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Jamie C. Yesnowitz
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On June 1, 2021, the Delaware Supreme Court affirmed a judgment by the Delaware Court of Chancery (Chancery Court) to quash an administrative subpoena to produce extensive records relating to an unclaimed property audit of AT&T, Inc. (AT&T).1
While the Supreme Court agreed with the lower court that the subpoena should be quashed in its entirety, the Court also adopted federal procedural and substantive standards governing administrative subpoena enforcement proceedings and allowed the Delaware Department of Finance an opportunity to serve a new subpoena in compliance with the new procedures. Within a month of the ruling, the Delaware General Assembly enacted legislation broadening the scope of permissible data requests made by the Department under audit, essentially authorizing the Department to request records identifying property beyond that which is reportable to the state.2
Delaware’s escheat law requires holders of unclaimed property to report such property over to the state if the rightful owner of property cannot be found after the applicable statutory dormancy period.3
In 2017, Delaware enacted significant changes to its escheat law, pertaining specifically to the state’s unclaimed property audit procedures. First, the law change authorized the state to issue administrative subpoenas to require the production of records under audit.4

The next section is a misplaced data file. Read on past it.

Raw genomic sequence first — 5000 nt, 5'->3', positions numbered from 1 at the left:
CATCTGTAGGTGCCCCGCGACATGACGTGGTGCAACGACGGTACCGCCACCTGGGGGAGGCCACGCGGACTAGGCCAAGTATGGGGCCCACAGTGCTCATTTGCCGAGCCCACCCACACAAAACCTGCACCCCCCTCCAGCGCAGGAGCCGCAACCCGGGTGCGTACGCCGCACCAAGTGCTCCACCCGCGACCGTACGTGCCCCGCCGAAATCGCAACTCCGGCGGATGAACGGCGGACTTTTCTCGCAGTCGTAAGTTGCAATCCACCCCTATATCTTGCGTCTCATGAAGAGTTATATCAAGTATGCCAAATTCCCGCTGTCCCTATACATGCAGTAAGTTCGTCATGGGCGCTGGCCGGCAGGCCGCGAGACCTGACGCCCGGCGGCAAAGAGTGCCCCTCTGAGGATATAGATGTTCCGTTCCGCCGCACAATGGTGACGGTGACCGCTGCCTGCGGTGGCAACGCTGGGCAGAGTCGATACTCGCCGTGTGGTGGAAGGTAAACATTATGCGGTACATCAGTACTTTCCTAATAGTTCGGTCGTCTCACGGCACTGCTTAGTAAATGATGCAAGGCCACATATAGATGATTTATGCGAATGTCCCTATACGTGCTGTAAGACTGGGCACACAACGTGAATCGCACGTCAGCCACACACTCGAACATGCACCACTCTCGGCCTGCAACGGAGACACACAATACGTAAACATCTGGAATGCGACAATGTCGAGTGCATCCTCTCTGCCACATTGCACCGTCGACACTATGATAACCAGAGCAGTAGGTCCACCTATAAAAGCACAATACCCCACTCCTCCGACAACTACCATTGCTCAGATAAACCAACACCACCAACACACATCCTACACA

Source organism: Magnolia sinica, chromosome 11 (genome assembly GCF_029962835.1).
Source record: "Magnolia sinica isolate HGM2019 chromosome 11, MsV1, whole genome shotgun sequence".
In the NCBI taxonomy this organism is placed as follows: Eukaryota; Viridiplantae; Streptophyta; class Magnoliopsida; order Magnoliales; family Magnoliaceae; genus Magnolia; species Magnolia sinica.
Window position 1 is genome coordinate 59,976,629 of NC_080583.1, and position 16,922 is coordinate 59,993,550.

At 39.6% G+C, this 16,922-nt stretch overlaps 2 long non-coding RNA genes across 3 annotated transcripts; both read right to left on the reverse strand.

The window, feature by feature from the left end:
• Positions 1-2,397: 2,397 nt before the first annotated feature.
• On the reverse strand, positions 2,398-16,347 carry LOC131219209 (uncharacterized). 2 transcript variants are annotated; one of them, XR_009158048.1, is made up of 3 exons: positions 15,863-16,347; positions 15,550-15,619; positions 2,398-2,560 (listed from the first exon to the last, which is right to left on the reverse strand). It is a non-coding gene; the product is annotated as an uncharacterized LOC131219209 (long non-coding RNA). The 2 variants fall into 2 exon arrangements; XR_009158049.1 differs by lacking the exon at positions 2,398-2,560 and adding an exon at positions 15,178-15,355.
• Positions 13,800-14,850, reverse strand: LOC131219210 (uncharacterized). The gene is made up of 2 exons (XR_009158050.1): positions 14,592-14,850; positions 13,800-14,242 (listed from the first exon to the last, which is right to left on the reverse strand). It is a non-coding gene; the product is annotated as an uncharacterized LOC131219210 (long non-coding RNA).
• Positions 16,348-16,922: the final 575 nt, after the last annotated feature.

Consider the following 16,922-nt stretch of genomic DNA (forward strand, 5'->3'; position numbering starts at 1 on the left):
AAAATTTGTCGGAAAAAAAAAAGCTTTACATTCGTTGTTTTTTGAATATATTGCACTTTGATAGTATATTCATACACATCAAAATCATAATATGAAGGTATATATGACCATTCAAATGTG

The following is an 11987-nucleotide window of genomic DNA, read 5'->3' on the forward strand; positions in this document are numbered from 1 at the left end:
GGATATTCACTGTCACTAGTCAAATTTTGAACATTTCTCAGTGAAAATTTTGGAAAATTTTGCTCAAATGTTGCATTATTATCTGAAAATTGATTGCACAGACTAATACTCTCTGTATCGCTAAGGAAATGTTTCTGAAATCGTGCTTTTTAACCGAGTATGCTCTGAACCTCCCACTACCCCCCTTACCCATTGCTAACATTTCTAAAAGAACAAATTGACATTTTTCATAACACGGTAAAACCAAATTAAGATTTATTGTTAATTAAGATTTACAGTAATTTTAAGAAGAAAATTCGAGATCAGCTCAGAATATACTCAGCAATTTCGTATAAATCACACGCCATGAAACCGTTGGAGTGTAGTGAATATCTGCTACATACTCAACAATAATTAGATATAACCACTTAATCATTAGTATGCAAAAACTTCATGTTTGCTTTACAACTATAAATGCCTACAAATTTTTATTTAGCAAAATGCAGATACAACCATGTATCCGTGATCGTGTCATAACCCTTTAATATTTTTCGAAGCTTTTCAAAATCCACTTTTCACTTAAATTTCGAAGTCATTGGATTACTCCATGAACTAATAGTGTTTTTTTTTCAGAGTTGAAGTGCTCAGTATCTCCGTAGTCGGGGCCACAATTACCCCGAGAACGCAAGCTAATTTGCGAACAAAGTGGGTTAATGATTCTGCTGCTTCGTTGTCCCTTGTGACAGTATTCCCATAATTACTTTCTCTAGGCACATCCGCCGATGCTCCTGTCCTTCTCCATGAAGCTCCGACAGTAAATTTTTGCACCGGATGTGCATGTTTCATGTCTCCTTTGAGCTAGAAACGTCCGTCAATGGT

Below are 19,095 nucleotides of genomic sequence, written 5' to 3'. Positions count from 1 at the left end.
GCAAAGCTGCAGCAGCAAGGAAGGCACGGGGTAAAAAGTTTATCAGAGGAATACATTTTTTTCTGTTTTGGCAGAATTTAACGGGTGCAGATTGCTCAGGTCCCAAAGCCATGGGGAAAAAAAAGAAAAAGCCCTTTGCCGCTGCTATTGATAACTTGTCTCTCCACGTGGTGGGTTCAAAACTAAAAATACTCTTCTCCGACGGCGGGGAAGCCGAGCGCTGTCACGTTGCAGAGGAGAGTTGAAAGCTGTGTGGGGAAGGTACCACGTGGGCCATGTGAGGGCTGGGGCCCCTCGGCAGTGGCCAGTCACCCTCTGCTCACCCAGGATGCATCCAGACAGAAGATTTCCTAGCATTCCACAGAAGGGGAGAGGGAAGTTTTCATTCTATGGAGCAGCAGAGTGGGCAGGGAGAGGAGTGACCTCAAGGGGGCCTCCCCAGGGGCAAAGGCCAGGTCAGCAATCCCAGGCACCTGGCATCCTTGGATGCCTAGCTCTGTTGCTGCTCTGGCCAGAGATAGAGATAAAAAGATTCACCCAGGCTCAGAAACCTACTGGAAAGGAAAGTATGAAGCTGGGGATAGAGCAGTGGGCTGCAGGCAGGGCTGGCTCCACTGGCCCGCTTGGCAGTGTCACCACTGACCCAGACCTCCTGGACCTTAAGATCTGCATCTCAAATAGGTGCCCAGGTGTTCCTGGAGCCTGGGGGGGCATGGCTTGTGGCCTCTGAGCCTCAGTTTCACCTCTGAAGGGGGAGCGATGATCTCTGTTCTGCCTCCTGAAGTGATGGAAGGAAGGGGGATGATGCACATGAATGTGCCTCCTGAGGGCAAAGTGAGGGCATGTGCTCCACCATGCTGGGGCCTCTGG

The law change also extended the statute of limitations for most unclaimed property audits from three to ten years.5
Finally, holders subject to audit may request an expedited audit examination, requiring the Department to make all records requests no more than 18 months from the request submission date.6
In 2012, the Department began an unclaimed property audit examination of AT&T, designating Kelmar Associates LLC (Kelmar) as its agent for the audit. During the audit, AT&T complied with voluminous document requests from Kelmar, except for two requests, a “rebates request” and “disbursements request.” For the rebates request, first sent in 2014, Kelmar asked AT&T to provide transaction details for all general ledger accounts used to track customer rebate accrual and expense activity. The disbursements request, sent in 2018, sought information on all AT&T checks issued from 27 general ledger accounts dating back to June 1992. The request related to checks written to payees in all states, instead of being limited to only payees located in Delaware.